On another thread we have been discussing abiogenesis in particular, but there was also some discussion about the evolution of an irreducibly complex system. Commenter CHartsil indicated that “we actually watched an IC system evolve” in reference to Lenski’s E. coli research. At my request, he has posted a brief summary of the research and his take, which I am now elevating to a new thread on this important topic.
For those who disagree with CHartsil’s take, strong objections on substantive grounds are of course welcome, whether relating to Lenski’s research or CHartsil’s interpretation of it, but not irrelevant personal attacks. Thank you.
Guest Post by CHartsil:
This is a pro-ID board so I doubt I need to explain irreducible complexity. When arguing against it, most will bring up Ken Miller or Nick Matzke. They have great points but theirs are indirect and theoretical pathways for systems considered IC. That’s why I’m fond of Lenski’s cit* E. coli.
This particular strain of E. coli evolved the ability to metabolize citrate aerobically. While most E. coli can do this anaerobically, part of the definition of wild-type E. coli is actually the inablity to use citrate as a substrate aerobically. This may not have been a terribly fascinating addition of function if not for the frozen fossil records kept by Lenski et al.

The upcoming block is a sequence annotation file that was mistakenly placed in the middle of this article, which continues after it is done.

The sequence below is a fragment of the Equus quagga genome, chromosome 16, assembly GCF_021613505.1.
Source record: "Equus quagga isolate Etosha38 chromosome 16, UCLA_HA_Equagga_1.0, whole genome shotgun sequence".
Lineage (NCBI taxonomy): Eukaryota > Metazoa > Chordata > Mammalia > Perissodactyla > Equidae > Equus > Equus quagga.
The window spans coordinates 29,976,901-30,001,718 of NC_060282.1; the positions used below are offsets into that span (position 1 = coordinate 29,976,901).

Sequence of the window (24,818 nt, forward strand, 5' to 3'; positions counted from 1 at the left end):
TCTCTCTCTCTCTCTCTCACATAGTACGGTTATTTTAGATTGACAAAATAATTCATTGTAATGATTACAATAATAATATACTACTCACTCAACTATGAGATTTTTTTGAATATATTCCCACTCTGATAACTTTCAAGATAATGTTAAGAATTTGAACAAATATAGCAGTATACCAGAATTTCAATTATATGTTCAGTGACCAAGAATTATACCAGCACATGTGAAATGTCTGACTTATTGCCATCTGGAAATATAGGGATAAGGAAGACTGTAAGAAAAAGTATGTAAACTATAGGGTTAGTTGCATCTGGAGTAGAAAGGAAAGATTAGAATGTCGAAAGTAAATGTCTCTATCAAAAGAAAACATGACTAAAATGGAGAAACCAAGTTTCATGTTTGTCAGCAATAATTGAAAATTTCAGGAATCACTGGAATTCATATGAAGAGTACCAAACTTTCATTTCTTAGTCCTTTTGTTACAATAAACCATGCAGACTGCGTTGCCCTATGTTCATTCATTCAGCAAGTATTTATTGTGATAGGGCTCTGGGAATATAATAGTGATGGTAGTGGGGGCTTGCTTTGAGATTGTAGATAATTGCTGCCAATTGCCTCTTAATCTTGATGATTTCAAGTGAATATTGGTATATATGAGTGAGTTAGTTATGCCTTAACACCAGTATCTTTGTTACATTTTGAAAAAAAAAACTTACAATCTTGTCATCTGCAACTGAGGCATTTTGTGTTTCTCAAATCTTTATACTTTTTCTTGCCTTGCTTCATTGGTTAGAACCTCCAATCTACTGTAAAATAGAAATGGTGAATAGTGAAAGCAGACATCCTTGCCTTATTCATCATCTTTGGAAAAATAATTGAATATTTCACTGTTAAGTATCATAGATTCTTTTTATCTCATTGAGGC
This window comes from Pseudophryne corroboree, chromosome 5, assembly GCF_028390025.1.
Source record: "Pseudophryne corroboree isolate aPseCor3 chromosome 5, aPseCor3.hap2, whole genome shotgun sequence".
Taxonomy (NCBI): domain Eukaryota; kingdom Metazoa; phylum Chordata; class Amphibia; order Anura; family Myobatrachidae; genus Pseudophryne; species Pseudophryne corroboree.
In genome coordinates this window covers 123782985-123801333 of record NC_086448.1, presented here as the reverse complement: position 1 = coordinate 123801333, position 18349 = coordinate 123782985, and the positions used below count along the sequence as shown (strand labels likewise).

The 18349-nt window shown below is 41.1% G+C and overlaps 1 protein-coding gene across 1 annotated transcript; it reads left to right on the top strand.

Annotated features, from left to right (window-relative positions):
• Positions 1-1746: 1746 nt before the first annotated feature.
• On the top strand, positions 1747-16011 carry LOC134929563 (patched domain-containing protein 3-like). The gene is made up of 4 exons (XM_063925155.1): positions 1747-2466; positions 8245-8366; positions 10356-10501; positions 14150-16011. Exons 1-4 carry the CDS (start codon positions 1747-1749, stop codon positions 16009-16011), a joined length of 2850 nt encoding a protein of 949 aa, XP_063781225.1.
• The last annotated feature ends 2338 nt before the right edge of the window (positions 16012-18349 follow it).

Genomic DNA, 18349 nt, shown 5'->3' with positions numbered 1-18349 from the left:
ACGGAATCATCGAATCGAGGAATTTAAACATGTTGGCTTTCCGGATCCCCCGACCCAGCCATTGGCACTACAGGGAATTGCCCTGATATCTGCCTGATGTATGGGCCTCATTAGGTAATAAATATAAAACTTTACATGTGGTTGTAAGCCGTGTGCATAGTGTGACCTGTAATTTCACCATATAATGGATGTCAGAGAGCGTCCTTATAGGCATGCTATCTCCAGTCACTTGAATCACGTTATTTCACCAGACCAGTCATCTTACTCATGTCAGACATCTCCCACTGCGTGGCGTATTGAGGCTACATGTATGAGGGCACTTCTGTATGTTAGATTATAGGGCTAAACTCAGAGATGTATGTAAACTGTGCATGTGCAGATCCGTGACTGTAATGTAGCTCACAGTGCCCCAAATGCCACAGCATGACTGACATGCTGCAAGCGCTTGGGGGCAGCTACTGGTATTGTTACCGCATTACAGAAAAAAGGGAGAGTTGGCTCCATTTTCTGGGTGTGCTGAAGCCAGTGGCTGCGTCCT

These frozen generations allowed Lenski to determine that this trait was not acquired via a single mutation as it could only be repeated after generation 20,000. Given the distinct cladistic division amongst the populations at the border generation, it was determined that there were at least two potentiating mutations prior to the cit* event.
In this third clade a tandem duplication resulting in a novel regulatory module leading to the aerobic cit* could be repeated and verified. It has been noted since that the fitness of the population has been improving without notable upper limit, increasing based on the number of copies of the new regulatory module.
I find this to be sufficient in warranting the dismissal of the concept irreducible complexity. In Lenski’s E. coli, we observe the rise of a new function resulting from a new gene and new gene regulation. This function is comprised of now interdependent components which demonstrably did not exist in parent generations. It is by definition irreducibly complex and it was observed to evolve.
Nota bene: for purposes of the above discussion, CHartsil is using the following definition of irreducible complexity: “a system comprised of interdependent parts, the removal of any of which will cause the system to cease functioning.”